For example: You are using a CDH cluster as the disaster recovery (DR) cluster for HBase data. You now want to use COD service on CDP as your DR cluster and want to migrate the data to it. You have around 6,000 tables to migrate from the CDH cluster to the COD cluster.
Before you initiate this task, you want to understand the best approach that will assure you a low cost and low maintenance implementation of this use case in the long run. You also want to understand the estimated time to complete this task, and the benefits of using COD.
The following issues might appear if you try to migrate all 6000 tables using a single HBase replication policy:
- If a table replication in the policy fails, you might have to create another policy to start the process all over again. This is because previously copied files get overwritten, resulting in loss of time and network bandwidth.
- It can take a significant amount of time to complete—potentially weeks depending on the data.
- It might consume additional time to replicate the accumulated data.
- The accumulated data is the new/changed data on the source cluster after the replication policy starts.
For example, a policy is created at T1 (timestamp)—HBase replication policies use HBase snapshots to replicate HBase data—and it uses the snapshot taken at T1 to replicate. Any data that is generated in the source cluster after T1 is accumulated data.
The best approach to resolve this issue is to use the incremental approach. In this approach, you replicate data in batches. For example, 500 tables at a time. This approach ensures that the source cluster is healthy because you replicate data in small batches. COD uses S3, which is a cost-saving option compared to other storage available on the cloud. Replication Manager not only ensures that all the HBase data and accumulated data in a cluster is replicated, but also that accumulated data is replicated automatically without user intervention. This yields reliable data replication and lowers maintenance requirements.
The following steps explain the incremental approach in detail:
1- You create an HBase replication policy for the first 500 tables.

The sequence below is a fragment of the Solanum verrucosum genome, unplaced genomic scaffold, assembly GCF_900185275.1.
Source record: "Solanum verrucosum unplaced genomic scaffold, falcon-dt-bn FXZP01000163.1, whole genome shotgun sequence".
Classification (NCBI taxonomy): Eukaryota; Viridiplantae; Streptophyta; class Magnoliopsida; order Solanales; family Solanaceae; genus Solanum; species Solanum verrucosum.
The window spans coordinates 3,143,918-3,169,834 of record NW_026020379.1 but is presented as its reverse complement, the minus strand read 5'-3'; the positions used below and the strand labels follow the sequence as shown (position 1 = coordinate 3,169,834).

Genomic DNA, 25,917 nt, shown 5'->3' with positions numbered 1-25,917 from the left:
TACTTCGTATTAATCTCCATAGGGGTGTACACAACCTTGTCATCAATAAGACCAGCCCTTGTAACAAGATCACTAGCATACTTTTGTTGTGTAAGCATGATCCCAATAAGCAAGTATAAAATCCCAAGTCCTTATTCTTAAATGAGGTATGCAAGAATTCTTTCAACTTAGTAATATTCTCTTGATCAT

- Internally, Replication Manager performs the following steps:
- Disables the HBase peer and then adds it to the source cluster at T1.
- Simultaneously creates a snapshot at T1 and copies it to the target cluster.
- HBase replication policies use snapshots to replicate HBase data; this step ensures that all data existing prior to T1 is replicated.
- Restores the snapshot to appear as the table on the target.
- This step ensures the data till T1 is replicated to the target cluster.
- Deletes the snapshot.
- The Replication Manager performs this step after the replication is successfully complete.
- Enables table’s replication scope for replication.
- Enables the peer.
- This step ensures that data that accumulated after T1 is completely replicated.
Important: After all the accumulated data is migrated, the Replication Manager continues to replicate new/changed data in this batch of tables automatically.
2- Create another HBase replication policy to replicate the next batch of 500 tables after all the existing data and accumulated data of the first batch of tables is migrated successfully.
3- You can continue this process until all the tables are replicated successfully.
In an ideal scenario, the time taken to replicate 500 tables of 6 TB size might take around four to five hours, and the time taken to replicate the accumulated data might be another 30 minutes to one and a half hours, depending on the speed at which the data is being generated on the source cluster. Therefore, this approach uses 12 batches and around four to five days to replicate all the 6000+ tables to COD.
The cluster specifications that was used for this use case:
- Primary cluster: CDH 5.16.2 cluster using CM 7.4.3—located in an on-premises Cloudera data center with:
- 10 node clusters (contains a maximum of 10 workers)
- 6 TB of disks/node
- 1000 tables (12.5 TB size, 18000 regions)
- Disaster recovery (DR) cluster: CDP Operational Database (COD) 7.2.14 using CM 7.5.3 on Amazon S3 with: